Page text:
However, as I discuss in this editorial and despite the proud tradition of social workers who defended social justice under extraordinary circumstances, our profession’s relation to war and conflict is an uneasy one. The question of “social work in the context of conflict” forms an interesting historical paradox. Although, social work itself has been the direct product of social tensions and political conflicts, the profession has been relatively hesitant in recognizing the dialectic relationship between those two concepts. A quick search on academic databases and the archives of international social work organisations, would easily convince any reader, that academic output and scholar engagement with the topic of conflict is rather anemic and comparatively superficial.
Reluctance to engage with the issue of sociopolitical and armed conflict could be seen as part of a diachronic ambivalence of social work towards politically contentious issues. For decades, the suppression of the ‘political’ offered a comfort zone that was deemed necessary in the efforts of social work to defend professional status and construct its identity. Thankfully, in recent years the dominant narrative of our profession as an activity inherently benevolent, neutral and devoid of political controversies has been critically interrogated by the man international social work organisations, IFSW and IASSW. The decision of IASSW and dedicate the present issue of Social Dialogue, the official magazine of the organisation, to the concept of conflict is a testament to such welcome change.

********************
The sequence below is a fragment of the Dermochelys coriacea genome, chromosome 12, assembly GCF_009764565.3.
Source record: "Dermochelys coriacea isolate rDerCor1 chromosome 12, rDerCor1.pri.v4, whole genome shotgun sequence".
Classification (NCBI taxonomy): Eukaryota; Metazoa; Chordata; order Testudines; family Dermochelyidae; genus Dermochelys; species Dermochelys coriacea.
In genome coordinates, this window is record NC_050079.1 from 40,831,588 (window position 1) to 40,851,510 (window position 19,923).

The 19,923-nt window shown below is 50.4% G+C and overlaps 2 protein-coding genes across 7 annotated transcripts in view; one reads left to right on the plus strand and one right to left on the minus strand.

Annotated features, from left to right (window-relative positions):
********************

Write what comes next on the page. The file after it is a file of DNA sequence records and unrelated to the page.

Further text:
A (very) brief history of Social Work in the Context of Conflict
The first component of the ‘conflict’ paradox lies on the fact that the origins of social work can be traced in the context of rising sociopolitical tensions and conflicts, which defined much of the 19th century. At the time, in Europe, birthplace of social work, increasing poverty and vast social inequalities led to an escalation of social conflicts and the subsequent threat of a social revolution. This tension informed a dual state response which was based, on the one hand, on institutionalized and often violent suppression of the working classes and on the other hand, the development of ‘scientific charity’- the moralistic precursor to modern social work . Therefore, it would not be an exaggeration to say that the roots of social work are directly linked to 19th century class divisions and social conflicts that generated state policies based on “care and control”. Social work at the tie was the creation of a “carrot and stick” state policy towards the poor.